Jeff Mangahas, winemaker at Williams Selyem Wines, is our guest on California Wine Country with Steve Jaxon and Dan Berger. Harry Duke is sitting in or Steve Jaxon today.
We begin with a wine that Dan Berger has brought from his extensive personal cellar. He calls it “a baby,” it is a 2010 Riesling from Robert Weil from the Rheingau. As they taste the 2010 Riesling from Robert Weil in the Rheingau, region in Germany (located east of Frankfurt). It is 11 or 12 years old now, yet it is still in transition. It will be even better in six or seven years. The Rheingau is a little warmer than the rest of the country. The hills are steep, the bedrock is slate and there isn’t much topsoil. Dan Berger suggests putting it in a black glass, which changes your perception of it. A good Riesling can be considered a red wine without color.
Jeff Mangahas summarized the story of Burt Williams and Ed Selyem who were making garage wine in the ‘70s and ‘81 was their first commercial release. Pinot Noir mostly, a little Chardonnay and a little Zinfandel, mostly from unique sites with terroir personality. They focus on small vineyards, unique sites, wines with personality. They suddenly won an award for the #1 Pinot Noir in the nation and they were off to the races, with great success. John Dyson bought the property from Bert and Ed in 1989. The story is on their website. https://www.williamsselyem.com/our-history/
They have a small production that is sold direct to consumer. You have to be on their mailing list to get their wines. There are only 500-600 cases of this Rochioli vineyard Pinot Noir made every year.
They just finished harvest of Zinfandel this year. The weather was perfect this year and they could pick under ideal conditions. They starated around Aug. 12. Usually they are one of the first in Russian River Valley to pick. They have such diversity in their vineyard sites, and Jeff describes monitoring the sugars and ripeness and phenolic levels for each vineyard.
This year’s quality is very good although the crop is a bit smaller than usual.
Jeff has brought a 2021 to compare to the 2019 Rochioli Pinot Noir that he brought. It is also a raw, young wine, but showcases the intensity of the year.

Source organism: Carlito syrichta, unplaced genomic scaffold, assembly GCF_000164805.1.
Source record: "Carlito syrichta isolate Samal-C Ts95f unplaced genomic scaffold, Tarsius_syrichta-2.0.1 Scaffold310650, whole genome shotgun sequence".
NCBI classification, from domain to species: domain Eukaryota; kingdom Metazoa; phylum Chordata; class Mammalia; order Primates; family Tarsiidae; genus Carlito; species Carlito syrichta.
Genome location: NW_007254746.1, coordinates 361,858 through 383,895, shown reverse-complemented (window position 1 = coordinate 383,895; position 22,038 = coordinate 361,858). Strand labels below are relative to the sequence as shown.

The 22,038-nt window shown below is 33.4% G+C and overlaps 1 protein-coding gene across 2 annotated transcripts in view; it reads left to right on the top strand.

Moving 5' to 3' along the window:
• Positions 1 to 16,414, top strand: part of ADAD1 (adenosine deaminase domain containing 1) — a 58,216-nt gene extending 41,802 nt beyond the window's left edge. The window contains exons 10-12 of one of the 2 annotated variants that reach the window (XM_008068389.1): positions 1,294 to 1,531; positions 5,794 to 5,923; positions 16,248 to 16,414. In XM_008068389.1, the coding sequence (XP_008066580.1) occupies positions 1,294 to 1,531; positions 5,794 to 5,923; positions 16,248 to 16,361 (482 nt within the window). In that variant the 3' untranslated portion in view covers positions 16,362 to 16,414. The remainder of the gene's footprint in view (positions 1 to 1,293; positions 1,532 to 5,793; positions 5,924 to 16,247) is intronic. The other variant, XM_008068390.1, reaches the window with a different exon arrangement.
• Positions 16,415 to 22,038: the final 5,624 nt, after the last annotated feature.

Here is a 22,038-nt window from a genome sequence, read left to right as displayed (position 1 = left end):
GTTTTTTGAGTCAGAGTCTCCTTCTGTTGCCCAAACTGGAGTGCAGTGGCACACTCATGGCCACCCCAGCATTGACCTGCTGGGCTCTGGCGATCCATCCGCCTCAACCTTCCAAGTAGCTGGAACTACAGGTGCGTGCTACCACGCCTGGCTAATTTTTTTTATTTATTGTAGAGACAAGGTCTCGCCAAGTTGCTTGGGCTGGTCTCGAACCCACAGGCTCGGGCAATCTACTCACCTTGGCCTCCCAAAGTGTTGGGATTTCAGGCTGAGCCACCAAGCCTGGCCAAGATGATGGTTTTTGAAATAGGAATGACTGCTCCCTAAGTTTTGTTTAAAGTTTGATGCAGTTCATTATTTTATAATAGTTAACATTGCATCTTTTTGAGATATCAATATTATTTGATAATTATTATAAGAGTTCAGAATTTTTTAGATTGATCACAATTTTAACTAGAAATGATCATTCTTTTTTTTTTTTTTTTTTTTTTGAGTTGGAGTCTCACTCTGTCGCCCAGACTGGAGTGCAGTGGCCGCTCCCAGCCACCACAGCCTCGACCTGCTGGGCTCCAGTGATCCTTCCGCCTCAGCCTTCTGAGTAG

Williams Selyem was once called Hacienda del Rio, which Dan Berger says is a pretty fancy name for it considering that it was a garage. Bert and Ed were working at the SF Chronicle when they came to start making wine. They had an innovative way of making Pinot Noir. These wines were lighter in weight and lighter in style but the flavors were “outrageously interesting.” They managed to capture the personality of the different vineyards. Ed Selyem was the wine buyer at the store where Dan Berger would buy their wine.
Ed Selyem was the wine buyer at Speer’s Market in Forestville, so that was the only place to find it, so Dan used to get it there.
Dan Berger tells how Williams Selyem revolutionlzed Russian River Valley as a Pinot Noir region. They did it withoug adding weight or depth to the wines. That is what set Burgundy wines apart, what gave them personality, and these wines are made that way.
Jeff Mangahas tells how winemaking is a second career. He had an established career as a biomedical research scientist, with a Biology degree from University of Washington. He even worked at Princeton University as a reasarch scientist for two years. But he liked wine and knew about Washington wines, even back then. He and his wife took wine tours in Europe and loved it. He went for an MS in Enology at UC Davis. His first wine making job was at Dutton-Goldfield, which was a great education. He is still friends with Dan Goldfield. At Hartford Court in Forestville in 2006 he got his first winemaking job. In 2011 he started at Williams Selyem. He worked for winemaker Bob Cabral there. “It is a dream job.” Dan Berger says that Jeff “has checked all the boxes,” because he has worked with such great expert winemakers early in his career. One is Dan Goldfield, who founded his winery with fruit from the Dutton family. Also John Dyson brings knowledge of wine in New York state and Italy. Jeff says that John Dyson is unique in his expertise in the business side, as much as viticulture and winemaking.
John and Kathe Dyson also own a villa in Italy and they were two of the major donors on the restoration of Michelangelo’s David.
They still use several of Burt and Ed’s innovative tools and techniques, inclusing using repurposed dairy tanks, foot treading and more.
Michael Haney, from the Sonoma County Vintners Association, wanted to call in to testify to his friend Jeff’s ability. Jeff is a world class ambassador for Sonoma County as well, says Michael.
They have been sampling some wines, starting with a 2019 Williams Selyem Chardonnay from the Louis MacGregor estate vineyard, which they bought in 2014, in the heart of the “middle reach” of the Russian River Valley. It also has Wente Clone Chardonnay, with tiny berries and looser bunches. Jeff describes the wine in detail.
Dan says it splits the difference between rich and tart. Its refreshing, but has richness and crispness, intensity and delicacy in the aftertaste. These are compact and provide varietal characteristics at $85 a bottle that other more expensive wines do not have.
Dan Berger has not bought French Burgundy wine for years because theirs is overpriced, compared to the highest quality California Pinot Noir, such as these Williams Selyem wines.